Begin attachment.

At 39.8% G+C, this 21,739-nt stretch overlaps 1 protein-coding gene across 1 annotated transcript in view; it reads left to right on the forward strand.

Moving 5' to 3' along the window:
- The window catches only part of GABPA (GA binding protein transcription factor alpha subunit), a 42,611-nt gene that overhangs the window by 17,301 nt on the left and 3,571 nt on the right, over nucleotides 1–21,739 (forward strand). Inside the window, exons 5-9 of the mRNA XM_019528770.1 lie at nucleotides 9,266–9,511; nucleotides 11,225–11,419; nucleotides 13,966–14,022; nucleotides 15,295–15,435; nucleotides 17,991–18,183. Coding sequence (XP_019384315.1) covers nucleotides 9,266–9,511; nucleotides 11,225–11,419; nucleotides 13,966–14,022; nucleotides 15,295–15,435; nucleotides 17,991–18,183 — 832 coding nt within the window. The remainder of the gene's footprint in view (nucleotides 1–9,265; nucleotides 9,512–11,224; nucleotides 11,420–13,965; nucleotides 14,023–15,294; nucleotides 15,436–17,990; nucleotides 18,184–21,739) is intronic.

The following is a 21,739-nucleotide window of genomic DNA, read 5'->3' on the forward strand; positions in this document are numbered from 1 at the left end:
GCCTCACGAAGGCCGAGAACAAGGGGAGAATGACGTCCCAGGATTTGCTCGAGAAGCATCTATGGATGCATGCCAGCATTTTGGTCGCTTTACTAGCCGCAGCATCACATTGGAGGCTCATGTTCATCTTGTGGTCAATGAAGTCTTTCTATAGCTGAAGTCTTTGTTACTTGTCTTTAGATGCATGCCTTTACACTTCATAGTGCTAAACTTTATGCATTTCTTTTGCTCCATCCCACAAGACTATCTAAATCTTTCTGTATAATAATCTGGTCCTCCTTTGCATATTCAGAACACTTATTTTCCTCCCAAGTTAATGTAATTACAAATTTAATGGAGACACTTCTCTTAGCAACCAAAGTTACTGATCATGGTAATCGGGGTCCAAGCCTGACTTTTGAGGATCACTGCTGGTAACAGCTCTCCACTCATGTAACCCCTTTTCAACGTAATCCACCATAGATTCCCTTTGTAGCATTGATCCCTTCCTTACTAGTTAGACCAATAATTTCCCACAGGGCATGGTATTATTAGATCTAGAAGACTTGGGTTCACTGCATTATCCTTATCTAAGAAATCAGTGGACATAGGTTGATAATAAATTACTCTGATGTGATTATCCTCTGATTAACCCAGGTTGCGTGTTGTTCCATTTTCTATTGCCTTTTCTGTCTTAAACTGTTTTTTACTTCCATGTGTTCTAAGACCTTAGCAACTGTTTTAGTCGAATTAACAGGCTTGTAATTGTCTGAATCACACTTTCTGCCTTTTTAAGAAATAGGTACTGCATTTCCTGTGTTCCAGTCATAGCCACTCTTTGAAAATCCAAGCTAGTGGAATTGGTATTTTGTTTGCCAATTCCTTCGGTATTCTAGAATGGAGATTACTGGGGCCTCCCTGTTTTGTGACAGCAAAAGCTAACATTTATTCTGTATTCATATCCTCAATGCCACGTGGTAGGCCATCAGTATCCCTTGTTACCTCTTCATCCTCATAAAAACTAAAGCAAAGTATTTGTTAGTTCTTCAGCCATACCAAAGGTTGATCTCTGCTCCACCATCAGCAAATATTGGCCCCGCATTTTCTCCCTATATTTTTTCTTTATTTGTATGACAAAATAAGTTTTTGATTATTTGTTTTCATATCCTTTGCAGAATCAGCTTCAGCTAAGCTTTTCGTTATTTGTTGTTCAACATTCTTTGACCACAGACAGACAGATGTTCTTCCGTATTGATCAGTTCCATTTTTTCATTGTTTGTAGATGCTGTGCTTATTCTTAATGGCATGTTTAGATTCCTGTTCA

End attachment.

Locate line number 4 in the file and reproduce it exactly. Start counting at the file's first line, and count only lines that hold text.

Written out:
The following is a 21,739-nucleotide window of genomic DNA, read 5'->3' on the forward strand; positions in this document are numbered from 1 at the left end: